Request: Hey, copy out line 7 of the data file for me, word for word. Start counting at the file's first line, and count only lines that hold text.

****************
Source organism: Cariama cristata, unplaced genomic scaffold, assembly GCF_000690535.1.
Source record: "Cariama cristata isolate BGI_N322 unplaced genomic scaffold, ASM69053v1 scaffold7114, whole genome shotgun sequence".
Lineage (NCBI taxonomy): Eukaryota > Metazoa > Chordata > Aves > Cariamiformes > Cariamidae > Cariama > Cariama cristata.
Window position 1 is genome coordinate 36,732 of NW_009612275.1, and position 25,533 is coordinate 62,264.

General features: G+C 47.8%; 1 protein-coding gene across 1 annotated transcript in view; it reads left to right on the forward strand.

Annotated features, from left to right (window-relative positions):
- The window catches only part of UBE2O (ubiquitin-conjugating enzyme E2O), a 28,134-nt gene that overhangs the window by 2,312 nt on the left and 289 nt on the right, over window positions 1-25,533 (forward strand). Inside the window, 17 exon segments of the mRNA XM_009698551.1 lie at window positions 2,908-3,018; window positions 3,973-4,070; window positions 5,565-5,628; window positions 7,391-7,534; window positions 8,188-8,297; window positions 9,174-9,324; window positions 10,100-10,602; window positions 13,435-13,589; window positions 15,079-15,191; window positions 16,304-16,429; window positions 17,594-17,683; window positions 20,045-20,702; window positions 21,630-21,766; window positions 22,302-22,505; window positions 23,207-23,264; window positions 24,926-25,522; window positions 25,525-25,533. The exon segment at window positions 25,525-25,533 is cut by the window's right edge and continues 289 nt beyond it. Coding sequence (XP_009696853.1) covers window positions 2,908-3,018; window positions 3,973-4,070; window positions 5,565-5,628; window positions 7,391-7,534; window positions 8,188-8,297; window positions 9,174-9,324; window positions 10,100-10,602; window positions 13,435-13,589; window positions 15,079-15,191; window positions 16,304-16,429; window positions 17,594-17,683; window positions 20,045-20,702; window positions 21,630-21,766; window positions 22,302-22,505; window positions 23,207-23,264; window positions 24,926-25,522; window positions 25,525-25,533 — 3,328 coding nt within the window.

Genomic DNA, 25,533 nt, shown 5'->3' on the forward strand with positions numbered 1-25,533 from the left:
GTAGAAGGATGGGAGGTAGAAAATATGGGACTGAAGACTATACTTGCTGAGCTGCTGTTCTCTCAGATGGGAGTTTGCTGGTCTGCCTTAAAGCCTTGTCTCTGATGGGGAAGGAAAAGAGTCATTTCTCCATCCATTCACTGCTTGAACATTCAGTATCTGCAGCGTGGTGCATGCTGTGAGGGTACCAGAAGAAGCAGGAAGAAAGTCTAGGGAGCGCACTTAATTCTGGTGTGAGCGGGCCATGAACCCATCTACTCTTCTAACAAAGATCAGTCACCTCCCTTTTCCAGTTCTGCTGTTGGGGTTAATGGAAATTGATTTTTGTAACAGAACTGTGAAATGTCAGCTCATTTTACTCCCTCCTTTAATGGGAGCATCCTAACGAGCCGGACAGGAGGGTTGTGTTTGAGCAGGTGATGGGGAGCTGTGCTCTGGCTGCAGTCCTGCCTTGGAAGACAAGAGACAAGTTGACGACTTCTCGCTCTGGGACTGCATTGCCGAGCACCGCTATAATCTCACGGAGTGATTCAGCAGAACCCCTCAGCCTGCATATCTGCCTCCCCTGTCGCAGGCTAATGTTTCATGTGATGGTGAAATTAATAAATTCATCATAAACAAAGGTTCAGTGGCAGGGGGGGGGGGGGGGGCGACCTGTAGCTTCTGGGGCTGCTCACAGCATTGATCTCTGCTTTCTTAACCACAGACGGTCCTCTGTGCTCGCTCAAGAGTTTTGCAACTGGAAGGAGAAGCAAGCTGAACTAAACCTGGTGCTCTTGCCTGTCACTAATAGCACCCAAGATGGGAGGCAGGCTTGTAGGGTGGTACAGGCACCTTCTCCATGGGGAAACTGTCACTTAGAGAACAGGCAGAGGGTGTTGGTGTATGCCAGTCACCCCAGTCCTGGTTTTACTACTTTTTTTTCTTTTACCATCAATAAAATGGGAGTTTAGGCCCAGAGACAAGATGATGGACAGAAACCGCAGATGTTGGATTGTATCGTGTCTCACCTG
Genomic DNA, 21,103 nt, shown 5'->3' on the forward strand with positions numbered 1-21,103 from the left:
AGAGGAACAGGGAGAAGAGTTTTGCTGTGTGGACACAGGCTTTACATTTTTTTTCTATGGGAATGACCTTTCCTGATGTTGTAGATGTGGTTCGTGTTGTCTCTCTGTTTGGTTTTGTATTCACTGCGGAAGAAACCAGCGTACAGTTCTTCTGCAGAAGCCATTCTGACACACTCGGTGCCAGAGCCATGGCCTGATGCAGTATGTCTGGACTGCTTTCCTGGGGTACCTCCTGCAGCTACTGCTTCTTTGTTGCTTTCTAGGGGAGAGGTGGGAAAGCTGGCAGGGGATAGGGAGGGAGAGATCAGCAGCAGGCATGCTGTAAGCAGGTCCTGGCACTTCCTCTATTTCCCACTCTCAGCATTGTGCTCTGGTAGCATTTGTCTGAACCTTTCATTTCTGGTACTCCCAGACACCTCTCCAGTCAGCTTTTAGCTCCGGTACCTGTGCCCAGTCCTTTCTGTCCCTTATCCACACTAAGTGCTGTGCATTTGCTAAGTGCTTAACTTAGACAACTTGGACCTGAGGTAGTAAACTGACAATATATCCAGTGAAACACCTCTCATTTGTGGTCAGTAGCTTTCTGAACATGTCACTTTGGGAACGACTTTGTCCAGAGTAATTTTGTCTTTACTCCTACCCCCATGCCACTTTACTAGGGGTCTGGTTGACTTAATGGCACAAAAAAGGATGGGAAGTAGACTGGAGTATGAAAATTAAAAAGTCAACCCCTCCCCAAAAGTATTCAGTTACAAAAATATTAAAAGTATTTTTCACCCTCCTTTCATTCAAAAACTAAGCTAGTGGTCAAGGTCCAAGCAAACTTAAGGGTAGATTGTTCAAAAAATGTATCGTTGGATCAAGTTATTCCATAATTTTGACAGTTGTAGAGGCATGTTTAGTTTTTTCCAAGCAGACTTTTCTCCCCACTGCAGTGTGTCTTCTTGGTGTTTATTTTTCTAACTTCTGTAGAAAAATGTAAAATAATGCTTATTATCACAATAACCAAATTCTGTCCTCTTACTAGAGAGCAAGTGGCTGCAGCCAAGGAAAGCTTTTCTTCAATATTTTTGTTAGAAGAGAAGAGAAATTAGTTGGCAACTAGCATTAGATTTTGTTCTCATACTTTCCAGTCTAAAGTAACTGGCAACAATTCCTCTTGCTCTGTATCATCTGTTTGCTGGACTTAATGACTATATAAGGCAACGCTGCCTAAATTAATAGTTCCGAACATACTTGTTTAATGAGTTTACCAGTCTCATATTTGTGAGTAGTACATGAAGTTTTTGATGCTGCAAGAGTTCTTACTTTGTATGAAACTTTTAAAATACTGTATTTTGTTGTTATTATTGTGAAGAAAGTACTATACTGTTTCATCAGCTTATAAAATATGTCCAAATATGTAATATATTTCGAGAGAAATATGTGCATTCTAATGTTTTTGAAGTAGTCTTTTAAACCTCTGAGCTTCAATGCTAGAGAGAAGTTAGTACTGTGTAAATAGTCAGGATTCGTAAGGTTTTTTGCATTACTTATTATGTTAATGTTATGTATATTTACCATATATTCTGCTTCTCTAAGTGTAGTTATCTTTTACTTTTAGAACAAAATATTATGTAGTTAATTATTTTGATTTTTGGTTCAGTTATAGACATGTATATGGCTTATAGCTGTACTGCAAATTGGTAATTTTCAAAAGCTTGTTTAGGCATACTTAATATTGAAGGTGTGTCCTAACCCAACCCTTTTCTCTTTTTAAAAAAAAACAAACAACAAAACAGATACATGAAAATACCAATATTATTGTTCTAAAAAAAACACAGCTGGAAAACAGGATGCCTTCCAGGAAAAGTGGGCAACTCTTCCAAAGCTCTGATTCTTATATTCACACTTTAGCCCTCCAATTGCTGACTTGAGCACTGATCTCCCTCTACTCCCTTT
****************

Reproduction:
- The window catches only part of UBE2O (ubiquitin-conjugating enzyme E2O), a 28,134-nt gene that overhangs the window by 2,312 nt on the left and 289 nt on the right, over window positions 1-25,533 (forward strand). Inside the window, 17 exon segments of the mRNA XM_009698551.1 lie at window positions 2,908-3,018; window positions 3,973-4,070; window positions 5,565-5,628; window positions 7,391-7,534; window positions 8,188-8,297; window positions 9,174-9,324; window positions 10,100-10,602; window positions 13,435-13,589; window positions 15,079-15,191; window positions 16,304-16,429; window positions 17,594-17,683; window positions 20,045-20,702; window positions 21,630-21,766; window positions 22,302-22,505; window positions 23,207-23,264; window positions 24,926-25,522; window positions 25,525-25,533. The exon segment at window positions 25,525-25,533 is cut by the window's right edge and continues 289 nt beyond it. Coding sequence (XP_009696853.1) covers window positions 2,908-3,018; window positions 3,973-4,070; window positions 5,565-5,628; window positions 7,391-7,534; window positions 8,188-8,297; window positions 9,174-9,324; window positions 10,100-10,602; window positions 13,435-13,589; window positions 15,079-15,191; window positions 16,304-16,429; window positions 17,594-17,683; window positions 20,045-20,702; window positions 21,630-21,766; window positions 22,302-22,505; window positions 23,207-23,264; window positions 24,926-25,522; window positions 25,525-25,533 — 3,328 coding nt within the window.